necks of many of our more conscientious dealers.
We would suggest this plan: The dealers
should set up a cooperative agency which would
scientifically and impartially determine the
value of a buyer's automobile, this value being
accepted as the only figure at which any dealer
would make a trade. This proposal, assuming

Fascist. The only real progress is made through
a tolerant attitude, and not one of a subjec-
tive tolerance for everything we as individuals
believe in.
I DO NOT THINK it necessary to take sides
in this column as to whether or not we should
go to war. My point is that we must look at
this thing impartially-accept all sides, however
fantastic they may appear-and then, in the
light of calmer reason, aetermine just whether
this war is worth the sacrifice or not. I main-
tain that we will not be allowed to judge im-
partially if we fall prey to the same sort of
militant patriotism as swept us into the last
war. The days of Babbitt, are, I hope, nearing
their end.
So far I have approached Mr. Berlow's stand
from the point of view of our relation to the
world scene. I have done this, because I know
that his stand originated from the world scene.
My advice is for him, whatever his stand upon
our entrance into this war, to divorce from his
mind the Fascist patriotism which has so ob-
eiously obsessed him. That may be done only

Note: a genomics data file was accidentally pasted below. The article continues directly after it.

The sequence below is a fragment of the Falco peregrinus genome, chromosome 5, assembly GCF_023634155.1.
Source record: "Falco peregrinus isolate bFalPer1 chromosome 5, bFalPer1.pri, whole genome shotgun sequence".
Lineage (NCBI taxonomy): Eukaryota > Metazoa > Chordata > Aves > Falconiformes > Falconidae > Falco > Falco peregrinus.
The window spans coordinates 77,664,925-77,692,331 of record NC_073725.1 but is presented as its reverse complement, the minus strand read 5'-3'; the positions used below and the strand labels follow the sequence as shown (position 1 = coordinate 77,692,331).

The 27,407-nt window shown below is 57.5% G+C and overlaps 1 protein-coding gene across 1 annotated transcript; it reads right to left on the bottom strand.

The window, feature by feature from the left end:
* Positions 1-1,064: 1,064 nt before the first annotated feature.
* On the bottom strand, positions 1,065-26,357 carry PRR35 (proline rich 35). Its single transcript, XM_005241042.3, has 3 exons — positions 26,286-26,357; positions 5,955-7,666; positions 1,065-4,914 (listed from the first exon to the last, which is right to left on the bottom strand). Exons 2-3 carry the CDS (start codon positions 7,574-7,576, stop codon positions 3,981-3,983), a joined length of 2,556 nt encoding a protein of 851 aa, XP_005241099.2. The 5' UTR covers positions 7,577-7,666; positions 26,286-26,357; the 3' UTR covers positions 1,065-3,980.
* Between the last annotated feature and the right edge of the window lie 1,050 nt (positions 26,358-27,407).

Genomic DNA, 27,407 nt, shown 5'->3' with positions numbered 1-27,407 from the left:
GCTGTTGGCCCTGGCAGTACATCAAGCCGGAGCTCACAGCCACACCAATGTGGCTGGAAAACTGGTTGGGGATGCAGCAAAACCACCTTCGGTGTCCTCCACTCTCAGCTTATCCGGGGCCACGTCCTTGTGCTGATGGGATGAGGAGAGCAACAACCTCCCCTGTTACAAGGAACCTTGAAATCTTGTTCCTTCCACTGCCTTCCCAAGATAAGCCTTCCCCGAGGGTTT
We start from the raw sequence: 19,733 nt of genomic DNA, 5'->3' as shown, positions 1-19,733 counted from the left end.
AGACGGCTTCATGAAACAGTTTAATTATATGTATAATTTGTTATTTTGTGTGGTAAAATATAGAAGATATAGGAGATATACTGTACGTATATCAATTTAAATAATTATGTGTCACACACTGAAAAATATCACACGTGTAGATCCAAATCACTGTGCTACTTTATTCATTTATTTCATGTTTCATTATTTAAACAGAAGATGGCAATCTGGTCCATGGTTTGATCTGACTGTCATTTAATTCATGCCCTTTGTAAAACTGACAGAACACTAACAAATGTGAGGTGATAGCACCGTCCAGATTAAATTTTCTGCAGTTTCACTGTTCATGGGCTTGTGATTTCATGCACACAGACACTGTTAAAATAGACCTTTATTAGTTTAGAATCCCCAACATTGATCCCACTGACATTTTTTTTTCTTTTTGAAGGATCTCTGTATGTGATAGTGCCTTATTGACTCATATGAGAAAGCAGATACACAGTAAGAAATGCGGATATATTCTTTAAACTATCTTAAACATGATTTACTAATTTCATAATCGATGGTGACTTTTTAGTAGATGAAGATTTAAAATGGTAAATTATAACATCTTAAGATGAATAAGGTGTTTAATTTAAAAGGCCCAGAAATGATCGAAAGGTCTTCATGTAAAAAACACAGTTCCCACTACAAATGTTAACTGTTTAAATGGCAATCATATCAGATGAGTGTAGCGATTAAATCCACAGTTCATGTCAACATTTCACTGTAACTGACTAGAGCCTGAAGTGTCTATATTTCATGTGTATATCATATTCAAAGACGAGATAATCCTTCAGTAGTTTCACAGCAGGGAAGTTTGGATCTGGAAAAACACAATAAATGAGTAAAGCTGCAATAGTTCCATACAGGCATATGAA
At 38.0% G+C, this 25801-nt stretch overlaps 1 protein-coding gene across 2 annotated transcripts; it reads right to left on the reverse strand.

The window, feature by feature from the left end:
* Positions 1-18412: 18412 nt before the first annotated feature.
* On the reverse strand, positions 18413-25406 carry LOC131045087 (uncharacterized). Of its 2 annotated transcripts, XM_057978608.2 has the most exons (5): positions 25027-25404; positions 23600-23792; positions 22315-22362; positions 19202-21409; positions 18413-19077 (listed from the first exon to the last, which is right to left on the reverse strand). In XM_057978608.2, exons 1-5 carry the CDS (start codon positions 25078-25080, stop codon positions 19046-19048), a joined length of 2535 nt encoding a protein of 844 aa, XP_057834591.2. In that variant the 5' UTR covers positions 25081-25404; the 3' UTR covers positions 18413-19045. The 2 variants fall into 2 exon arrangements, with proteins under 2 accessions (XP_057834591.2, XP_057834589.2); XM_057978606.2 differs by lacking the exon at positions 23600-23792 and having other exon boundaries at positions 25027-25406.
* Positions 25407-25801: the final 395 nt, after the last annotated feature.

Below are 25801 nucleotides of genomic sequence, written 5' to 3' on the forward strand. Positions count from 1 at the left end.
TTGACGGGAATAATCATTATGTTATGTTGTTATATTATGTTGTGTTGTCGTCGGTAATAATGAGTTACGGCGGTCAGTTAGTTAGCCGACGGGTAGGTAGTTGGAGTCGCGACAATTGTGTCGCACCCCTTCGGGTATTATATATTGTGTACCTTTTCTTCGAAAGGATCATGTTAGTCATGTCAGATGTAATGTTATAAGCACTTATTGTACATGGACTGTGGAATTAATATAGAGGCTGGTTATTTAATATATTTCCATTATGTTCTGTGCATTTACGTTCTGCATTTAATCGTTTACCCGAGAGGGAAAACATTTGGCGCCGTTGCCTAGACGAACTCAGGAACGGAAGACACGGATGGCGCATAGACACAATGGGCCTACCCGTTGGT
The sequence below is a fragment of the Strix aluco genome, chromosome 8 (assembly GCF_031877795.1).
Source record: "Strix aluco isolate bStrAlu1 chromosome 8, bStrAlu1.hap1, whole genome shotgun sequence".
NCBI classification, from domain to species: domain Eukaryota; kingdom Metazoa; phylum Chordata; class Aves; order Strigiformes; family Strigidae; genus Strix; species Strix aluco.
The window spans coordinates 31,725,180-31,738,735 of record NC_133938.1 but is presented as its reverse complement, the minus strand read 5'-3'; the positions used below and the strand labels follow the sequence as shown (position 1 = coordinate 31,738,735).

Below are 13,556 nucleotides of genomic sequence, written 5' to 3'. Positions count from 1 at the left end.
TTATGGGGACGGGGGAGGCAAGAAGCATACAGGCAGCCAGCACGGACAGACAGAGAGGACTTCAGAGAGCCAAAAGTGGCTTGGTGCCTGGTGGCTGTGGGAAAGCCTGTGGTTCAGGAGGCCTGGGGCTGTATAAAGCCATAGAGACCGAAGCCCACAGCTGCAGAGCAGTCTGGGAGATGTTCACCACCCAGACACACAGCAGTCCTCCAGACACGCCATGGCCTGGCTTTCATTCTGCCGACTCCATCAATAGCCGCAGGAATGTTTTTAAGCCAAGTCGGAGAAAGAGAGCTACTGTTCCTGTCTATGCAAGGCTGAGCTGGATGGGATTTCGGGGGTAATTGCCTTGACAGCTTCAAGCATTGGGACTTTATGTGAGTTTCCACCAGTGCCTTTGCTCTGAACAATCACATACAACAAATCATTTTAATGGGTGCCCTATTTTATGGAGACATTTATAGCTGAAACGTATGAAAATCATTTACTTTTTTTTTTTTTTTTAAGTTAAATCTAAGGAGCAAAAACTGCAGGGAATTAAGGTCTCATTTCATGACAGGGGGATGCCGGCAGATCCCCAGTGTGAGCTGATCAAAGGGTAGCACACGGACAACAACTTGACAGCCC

by adopting the fundamental doctrine of democ-
racy at home-that of "let him talk!" Com-
munist, Zionist, Nazi, House of David. GOP,
DAR and fraternities and sororities all have
their place on the American campus. There
must be no discrimination if we are going to
get a 'comprehensive view of our times, and that,
I think, is one of the chief reasons for coming
io a school as cosmopolitan as Michigan.
-- John Keats
Law
To the Editor:
HAVE NO DESIRE to enter into the present
controversy regarding the possibility of en-
try, by the United States, into the conflict in
Europe. To those who declare that they will
not fight, if ordered to do so through process
of law, however, I should like to quote from six
cases decided by the United States Supreme
Court on January 7, 1918 (245 U.S. 366)-:
"The service which may be exacted from the
citizen under the army power is not limited to
the specific purposes for which Congress is ex-
pressly authorized, by the militia clause, to call
the militia; the presence in the Constitution
of such express regulations affords no basis for
an inference that the army power, when exerted,
is not complete and dominant to the extent of
its exertion.
"Compelled military service is neither repug-
nant to a free government nor in conflict with
the constitutional guarantees of individual liber-
ty. Indeed, it may not be doubted that the very
conception of a just government and its duty
to the citizen includes the duty of the citizen
to render military service in case of need and
the right of the government to compel it.
"The power of Congress to compel military
service as in the Selective Draft Law, clearly
sustained by the original Constitution, is even
more manifest under the Fourteenth Amend-
ment, which, as has frequently been pointed
out, broadened the national scope of the gov-
ernment by causing citizenship of the United
States to be paramount and dominant instead
of being subordinate and derivative, thus oper-
ating generally upon the powers conferred by
the Constitution.
"The constitutionality of the Selective Draft
Law also is upheld against the following objec-
tions: (1) That by some of its administrative
features it delegates federal power to state offi-